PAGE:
#2912: Sentinel



“Its body a towering, technological marvel, the Sentinel scans the world for its quarry, a searching light emanating from its chest, its glowing eyes a warning… and a threat. Programmed with only one objective, to destroy all mutant life on Earth, the Sentinel will not hesitate, will not falter, and will never ever stop hunting.”

Man, past-Ethan really needs to stop anticipating future-Ethan needing a pick-me-up…

From an early stage of this site, I’ve been versed in supporting action figures not just from an end-of-the-process side, but also from a more preemptive side as well.  I’ve backed my fair share of KickStarters, but those are typically smaller upstarts.  It’s a bit different when the biggest toy company in the world gets in on it.  But, that’s exactly what Hasbro did in 2018, when they launched HasLab, where larger scale items that might not otherwise get made could be backed directly by the fans who wanted them.  Last summer, they added their very first Marvel project to this initiative in the form of the giant purple mutant-hunting robots, the Sentinels. Shocking very few of my readers, I’m sure, I got in on this gravy train before the end of the campaign last year.  We’ve had a bit of a wait, but the Sentinel started arriving in collectors’ hands in the last few weeks, and I’m taking a look at mine today!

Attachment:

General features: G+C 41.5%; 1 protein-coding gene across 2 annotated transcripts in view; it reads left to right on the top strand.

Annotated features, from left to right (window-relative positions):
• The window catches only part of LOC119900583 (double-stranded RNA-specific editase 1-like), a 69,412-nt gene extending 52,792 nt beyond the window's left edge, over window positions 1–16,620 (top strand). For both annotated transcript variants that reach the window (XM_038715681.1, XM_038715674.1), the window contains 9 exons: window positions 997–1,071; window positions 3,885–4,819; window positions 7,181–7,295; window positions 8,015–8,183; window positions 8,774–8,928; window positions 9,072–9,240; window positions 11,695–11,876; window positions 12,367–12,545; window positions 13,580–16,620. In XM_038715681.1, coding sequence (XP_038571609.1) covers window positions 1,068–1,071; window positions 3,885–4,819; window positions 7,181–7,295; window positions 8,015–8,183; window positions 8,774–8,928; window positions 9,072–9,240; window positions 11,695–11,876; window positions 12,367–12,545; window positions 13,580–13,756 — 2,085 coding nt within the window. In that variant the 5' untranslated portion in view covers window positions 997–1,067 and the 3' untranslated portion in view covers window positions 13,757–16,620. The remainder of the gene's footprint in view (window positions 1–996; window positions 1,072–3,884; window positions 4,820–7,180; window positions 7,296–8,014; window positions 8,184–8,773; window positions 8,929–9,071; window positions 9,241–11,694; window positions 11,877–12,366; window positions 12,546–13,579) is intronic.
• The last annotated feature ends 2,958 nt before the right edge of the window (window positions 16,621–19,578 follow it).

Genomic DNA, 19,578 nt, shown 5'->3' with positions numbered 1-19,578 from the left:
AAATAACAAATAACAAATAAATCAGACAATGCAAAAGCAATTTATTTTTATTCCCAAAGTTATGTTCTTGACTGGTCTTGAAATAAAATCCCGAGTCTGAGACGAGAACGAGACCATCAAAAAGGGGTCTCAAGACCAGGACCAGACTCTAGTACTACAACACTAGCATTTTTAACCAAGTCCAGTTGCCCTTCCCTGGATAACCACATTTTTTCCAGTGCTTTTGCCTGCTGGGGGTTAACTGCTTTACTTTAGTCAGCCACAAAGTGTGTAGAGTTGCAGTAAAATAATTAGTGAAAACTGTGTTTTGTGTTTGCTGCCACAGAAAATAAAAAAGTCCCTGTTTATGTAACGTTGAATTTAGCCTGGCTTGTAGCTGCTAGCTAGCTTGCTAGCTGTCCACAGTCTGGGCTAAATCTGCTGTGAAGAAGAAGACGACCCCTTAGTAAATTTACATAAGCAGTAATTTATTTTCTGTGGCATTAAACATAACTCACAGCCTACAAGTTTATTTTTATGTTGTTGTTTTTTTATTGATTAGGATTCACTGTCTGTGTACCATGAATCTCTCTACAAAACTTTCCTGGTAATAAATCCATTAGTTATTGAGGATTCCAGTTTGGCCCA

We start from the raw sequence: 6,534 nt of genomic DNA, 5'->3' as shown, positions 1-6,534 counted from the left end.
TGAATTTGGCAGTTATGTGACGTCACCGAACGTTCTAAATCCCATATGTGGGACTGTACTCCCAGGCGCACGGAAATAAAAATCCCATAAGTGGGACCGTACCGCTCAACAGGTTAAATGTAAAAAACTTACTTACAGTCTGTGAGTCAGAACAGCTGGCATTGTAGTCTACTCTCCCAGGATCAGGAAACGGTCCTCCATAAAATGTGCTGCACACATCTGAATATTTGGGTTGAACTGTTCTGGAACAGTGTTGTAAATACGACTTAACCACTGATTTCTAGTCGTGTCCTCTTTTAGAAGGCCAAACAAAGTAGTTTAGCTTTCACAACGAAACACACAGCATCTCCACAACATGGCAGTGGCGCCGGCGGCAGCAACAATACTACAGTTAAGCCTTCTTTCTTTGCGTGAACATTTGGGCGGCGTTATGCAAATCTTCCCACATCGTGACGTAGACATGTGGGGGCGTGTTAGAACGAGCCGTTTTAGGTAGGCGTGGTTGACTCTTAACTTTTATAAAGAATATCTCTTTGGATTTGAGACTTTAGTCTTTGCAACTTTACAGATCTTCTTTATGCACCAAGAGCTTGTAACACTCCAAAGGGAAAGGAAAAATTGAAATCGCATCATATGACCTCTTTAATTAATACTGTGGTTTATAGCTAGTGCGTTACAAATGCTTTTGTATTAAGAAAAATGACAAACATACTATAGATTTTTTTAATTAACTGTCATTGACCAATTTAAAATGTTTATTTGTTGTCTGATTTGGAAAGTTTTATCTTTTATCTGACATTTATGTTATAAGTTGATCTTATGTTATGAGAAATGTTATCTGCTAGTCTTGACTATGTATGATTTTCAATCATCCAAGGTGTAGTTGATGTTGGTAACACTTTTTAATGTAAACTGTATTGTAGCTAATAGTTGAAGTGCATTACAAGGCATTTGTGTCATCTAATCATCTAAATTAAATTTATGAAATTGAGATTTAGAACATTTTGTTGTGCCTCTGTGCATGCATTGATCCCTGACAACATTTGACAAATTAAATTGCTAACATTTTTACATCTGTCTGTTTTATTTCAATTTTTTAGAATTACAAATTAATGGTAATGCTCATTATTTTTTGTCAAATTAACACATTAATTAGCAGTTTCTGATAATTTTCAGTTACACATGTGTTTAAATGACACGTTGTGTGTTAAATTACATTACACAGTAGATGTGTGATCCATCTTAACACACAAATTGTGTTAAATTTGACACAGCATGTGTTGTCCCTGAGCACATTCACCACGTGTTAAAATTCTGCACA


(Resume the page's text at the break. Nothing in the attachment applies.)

The Sentinel was a the inaugural Marvel Legends HasLab project, launched in July of 2020, and ending August 30th. The initial goal was a rather modest 6,000 backers, but the campaign wound up as an unprecedented success, reaching 365% of its needed backers by its end.  It entered production shortly after, and began shipping out in September of this year.  The figure stands 26 1/2 inches tall and he has an astoundingly high 72 points of articulation, 40 of which come just from the hands, which have articulation at every one of knuckles.  The rest of the movement isn’t quite as involved, but he’s got a solid range of motion considering how big and chunky he is.  One point of concern once the figures started arriving and getting reviewed was the tolerancing on the knee joints.  There was some concern that they were too loose out of the box, and weren’t offering enough tension to keep the figure standing.  In hand, the issue isn’t as bad as it seemed initially, at least when it comes to my figure.  While the knees aren’t super tight, and they would likely benefit from the presence of some ratchets (curiously absent, given that the elbows have them), I found it quite easy to get the figure into that sweet spot to keep him standing.  He’s stable enough to stay standing on my rather thick carpeted floor for over 2 hours without any other support, so I consider that a win.  The Sentinels have had an evolving look over the years, but this one is specifically patterned on the design used for House/Powers of X.  It matches with the set of X-Men we just got at the start of the year, and is also a fairly nice update on the classic Sentinel design, which honestly makes for a strong translation to toy form.  There’s a lot more design work to put into the larger surface area of the figure, but it’s not enough to overcomplicate him too much.  The sculpt is, of course, a wholly unique offering, since there’s not really any prior releases to borrow from.  The engineering is rather impressive, with most of the armor plates being actual separate parts assembled over a core body, since it’s something that’s actually possible to do at this scale.  It results in the figure having a lot of depth and sharp detailing, which really helps sell the robot nature of the design.  In terms of color work the very segmented construction of the Sentinel allows for a lot of the heavy lifting to be done with molded plastic, but that doesn’t stop him from still having quite a lot of actual paint work as well.  It’s generally all pretty good, with no real issues of slop or bleed over.  There’s quite a bit of smaller detailing that can be easy to miss, as well, with some separate coloring on the wires beneath some of the plating, and even painting on the smaller rivets holding the armor in place.  There’s a lot going on beyond just the surface level, just like with the sculpt.  The Sentinel also features a light-up effect, which runs on three AAA batteries.  Pressing the core on the figure’s torso lights up both the core and the eyes of the figure.  There are three different colors which can be activated by pressing the button additional times, and it turns itself off after 30 seconds.  It’s rather bright, and works fairly well.  The additional colors add some nice variety when it comes to display, although it’s too bad there’s no way to keep the lights on for a longer period.